I have taken my longest layoff from golf ever, as I’ve played one round since December 7th, and now will begin to train daily for the start of the upcoming season. My first event will be the SF City Qualifier on March 5th.
I am not a huge believer in New Year resolutions, but more so on assessing the past and making modifications in my daily life. Last year was a tough and emotional year that led to some poor eating habits that I have now broken.
Seeing the flexible 48 year old Phil Mickelson should be an inspiration to anyone trying to play better golf. YES there are way you can hit the ball further, but it will take discipline and an assessment as to what areas of your body need the most attention. You can NEVER go wrong by strengthening your core, and there is new technology that shows better ways to exercise than before.
As I’ve mentioned many times in the past, I am a huge believer in TPI training which is specific to golf and your body. I highly recommend you find the best local TPI certified instructor and get a session to start your new year off.
I’ll have more later on the new rules, sidesaddle putting and fitness in the coming days and weeks.
Jeff Wilson has certainly had an amateur career like no other amateur that I have ever known of. He’s been medalist in countless US Am’s, US Opens and Mid Am’s and now this years Senior Open, Senior Amateur and California State Senior Amateur.
He’s won every single Senior Amateur event he’s played in since turning 55 earlier this year. As he has said repeatedly after his victories, he’s put the time in, and has worked harder than ever on his game. He started off at a very high level, and has gained some distance off the tee, and is a real force now in Senior golf, as well as still being one of the countries best mid am’s.
I remember playing in the US Amateur at Chambers Bay in 2010 and seeing Jeff shoot a 61 at the second course to win medalist honors at age 48. His golf accomplishments are too long to cover here, but certainly you get the picture that this guy is not afraid to play well on the biggest stage in golf, and seems to play his best golf on this stage.
When it was announced that the California State Senior Amateur would be played at the Preserve this year, I knew it would be my best chance to end my career drought of never having won a California State title (I have 3 runner-up finishes). I didn’t know if Jeff would enter the event, but suspected he would. In years past when we would both compete in the Stocker Cup at the Preserve, that I would usually post better results than Jeff, and the course was especially to my liking.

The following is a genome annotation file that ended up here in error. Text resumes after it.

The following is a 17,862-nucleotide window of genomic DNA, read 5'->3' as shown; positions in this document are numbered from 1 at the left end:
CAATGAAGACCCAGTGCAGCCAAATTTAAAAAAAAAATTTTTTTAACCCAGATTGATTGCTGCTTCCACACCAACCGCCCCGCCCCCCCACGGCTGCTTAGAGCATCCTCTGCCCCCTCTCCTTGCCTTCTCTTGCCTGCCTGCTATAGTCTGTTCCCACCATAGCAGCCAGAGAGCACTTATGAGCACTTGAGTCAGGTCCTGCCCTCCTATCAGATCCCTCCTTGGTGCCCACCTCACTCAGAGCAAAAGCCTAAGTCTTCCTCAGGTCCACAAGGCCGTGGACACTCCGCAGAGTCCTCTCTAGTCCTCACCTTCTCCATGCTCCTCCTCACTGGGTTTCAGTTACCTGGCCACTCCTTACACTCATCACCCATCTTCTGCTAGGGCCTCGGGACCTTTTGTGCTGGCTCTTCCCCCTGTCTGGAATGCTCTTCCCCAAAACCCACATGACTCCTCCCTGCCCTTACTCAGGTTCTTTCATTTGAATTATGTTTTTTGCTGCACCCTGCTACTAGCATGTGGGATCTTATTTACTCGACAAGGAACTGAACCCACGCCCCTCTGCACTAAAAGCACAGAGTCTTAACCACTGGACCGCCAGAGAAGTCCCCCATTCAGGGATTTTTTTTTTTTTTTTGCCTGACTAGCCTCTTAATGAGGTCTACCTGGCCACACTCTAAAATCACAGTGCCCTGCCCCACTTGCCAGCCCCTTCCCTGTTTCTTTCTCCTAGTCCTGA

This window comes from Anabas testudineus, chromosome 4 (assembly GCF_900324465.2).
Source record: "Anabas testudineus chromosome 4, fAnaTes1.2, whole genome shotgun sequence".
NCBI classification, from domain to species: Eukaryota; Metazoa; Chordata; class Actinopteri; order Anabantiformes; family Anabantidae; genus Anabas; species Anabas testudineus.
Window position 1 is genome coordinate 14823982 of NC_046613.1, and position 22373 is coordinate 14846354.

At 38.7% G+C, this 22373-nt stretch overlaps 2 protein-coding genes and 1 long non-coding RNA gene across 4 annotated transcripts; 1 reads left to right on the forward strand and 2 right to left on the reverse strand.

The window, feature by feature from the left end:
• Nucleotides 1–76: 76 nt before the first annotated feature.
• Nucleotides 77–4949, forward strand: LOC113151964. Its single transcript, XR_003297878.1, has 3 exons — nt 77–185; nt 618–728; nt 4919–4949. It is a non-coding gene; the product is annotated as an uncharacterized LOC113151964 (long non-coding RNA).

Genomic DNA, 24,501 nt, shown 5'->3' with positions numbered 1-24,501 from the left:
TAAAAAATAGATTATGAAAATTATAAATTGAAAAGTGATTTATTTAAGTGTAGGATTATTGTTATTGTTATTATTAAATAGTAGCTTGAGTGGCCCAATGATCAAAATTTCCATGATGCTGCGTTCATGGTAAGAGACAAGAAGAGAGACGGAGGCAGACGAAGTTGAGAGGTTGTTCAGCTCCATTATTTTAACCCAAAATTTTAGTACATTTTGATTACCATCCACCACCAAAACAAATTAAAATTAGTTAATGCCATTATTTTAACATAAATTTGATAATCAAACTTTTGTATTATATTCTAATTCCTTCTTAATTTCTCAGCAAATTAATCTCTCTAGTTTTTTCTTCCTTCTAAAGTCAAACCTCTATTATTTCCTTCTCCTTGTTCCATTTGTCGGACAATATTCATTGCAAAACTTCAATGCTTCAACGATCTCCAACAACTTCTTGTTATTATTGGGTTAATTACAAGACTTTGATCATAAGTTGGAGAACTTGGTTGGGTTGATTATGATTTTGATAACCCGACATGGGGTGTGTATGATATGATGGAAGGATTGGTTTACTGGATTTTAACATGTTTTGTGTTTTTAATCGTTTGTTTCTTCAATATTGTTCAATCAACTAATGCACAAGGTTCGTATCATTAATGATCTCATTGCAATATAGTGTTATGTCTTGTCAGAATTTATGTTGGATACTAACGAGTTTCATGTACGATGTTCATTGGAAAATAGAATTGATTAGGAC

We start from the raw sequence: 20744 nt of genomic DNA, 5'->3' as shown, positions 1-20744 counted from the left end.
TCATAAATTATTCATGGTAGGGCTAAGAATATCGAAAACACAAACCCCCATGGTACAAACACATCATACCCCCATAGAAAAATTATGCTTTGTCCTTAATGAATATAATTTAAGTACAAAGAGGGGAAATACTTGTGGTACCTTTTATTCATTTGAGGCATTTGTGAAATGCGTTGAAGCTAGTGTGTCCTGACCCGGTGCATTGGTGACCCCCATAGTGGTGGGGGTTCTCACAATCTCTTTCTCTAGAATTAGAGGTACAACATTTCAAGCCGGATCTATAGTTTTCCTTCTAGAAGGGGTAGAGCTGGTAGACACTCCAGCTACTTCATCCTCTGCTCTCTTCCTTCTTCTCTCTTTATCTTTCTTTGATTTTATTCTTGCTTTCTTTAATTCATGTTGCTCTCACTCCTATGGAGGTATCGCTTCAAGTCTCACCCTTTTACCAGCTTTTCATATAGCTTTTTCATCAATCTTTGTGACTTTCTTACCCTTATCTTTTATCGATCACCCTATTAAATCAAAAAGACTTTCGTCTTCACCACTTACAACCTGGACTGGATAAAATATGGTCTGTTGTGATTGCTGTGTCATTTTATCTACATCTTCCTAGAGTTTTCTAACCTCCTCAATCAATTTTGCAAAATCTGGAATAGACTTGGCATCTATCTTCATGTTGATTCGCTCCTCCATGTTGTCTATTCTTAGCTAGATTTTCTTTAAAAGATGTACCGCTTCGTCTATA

I did envision that we would end up being paired together in the last round, and also with John Pate in 3rd place coming into the last round was no surprise. So the stage was set, with Jeff one shot ahead of me, and two ahead of John, it was game on. There is ALWAYS extra pressure when you are in the last group, have a chance to win, and are playing with the best senior amateur in the world. So YES the heartbeat was up on the opening tee shot, which historically has been a tough one for me at the Preserve. But not on this day, I somewhat calmly fired a 20 degree hybrid down the middle and followed it up with a solid 7 iron to the back of the green for an easy two putt par. Jeff on the other hand went let and long with his second shot, and had a tough 12 footer for par, that most in the lead would not have made, he did.
Again on the second hole I smoked an 8 iron to a back pin leaving it 15 short of the pin, while Jeff again went long and left. He was faced with a very difficult putt that he ran 15 past the hole and ended up with a bogey. My good start continued when I made the birdie putt to jump out one shot ahead of Jeff.
The third hole we both made routine pars, followed by a BIG mistake Jeff made on #4 after a perfect tee shot, leaving him 220 to the pin, he rope hooked a hybrid left of the big tree in the high grass. He then chipped back over the green, chipped long again, and ran his par putt 10 feet past the hole. Meanwhile I had a 10 foot straight uphill birdie putt that hit hit poorly and walked off with my first par on that hole, after making birdie on #4 the previous 2 days. Jeff calmly stroked his 10 foot bogey putt into the hole and off to #5 we went.
The Preserve has changed the grass they use in the Fairways making them very speedy, and faster than most courses greens. The uphill 5th hole plays anywhere from 380-330 yards depending on where the tee’s are placed. In the last round the tee was up, so a 3 metal was the proper club for me. I riffled a good one down the right center and watched the ball funnel right and into a fairway bunker that I have never been in before. Jeff followed me in the same bunker. I was left with a poor lie in the bunker to a steep uphill green with a huge false front. I clipped one of the best fairway bunker shots of my life, and knew it was going to be close to the pin. As we began walking up to the green a ball started rolling off the green and down 100 yards down the fairway. That was my ball that apparently had stopped on the green, and then somehow began rolling again. Meanwhile Jeff hit his shot long, and was faced with an impossible putt at the hole, which would have rolled off the green and down the hill. Jeff chose to putt sideways to about 35 feet, where he calmly rolled in his putt for a par while I missed my 10 foot par putt, and my lead was back at one shot.
On the sixth hole Jeff hit a very poor 7 iron that landed in a very bad lie in the right bunker. I blasted my 7 iron to the middle of the green and was left with a VERY fast 30 footer. Jeff blasted out to 18 feet, while my 30 foot birdie putt did a 360 lip out, that certainly looked like it was going in. As expected Jeff drained his 18 foot par putt.
The 7th hole would end up with my ball stopping 3 feet from the hole, while Jeff pulled his second shot to within 8 feet. I fully expected him to make this putt, but this time it rolled over the right edge and he’d settle for par. My 3 footer was not super easy as it had a little turn to it, and I could not afford to bang it. I gentle rolled it in the middle to get back my 2 shot advantage on Jeff going to the reachable par 5 8th hole.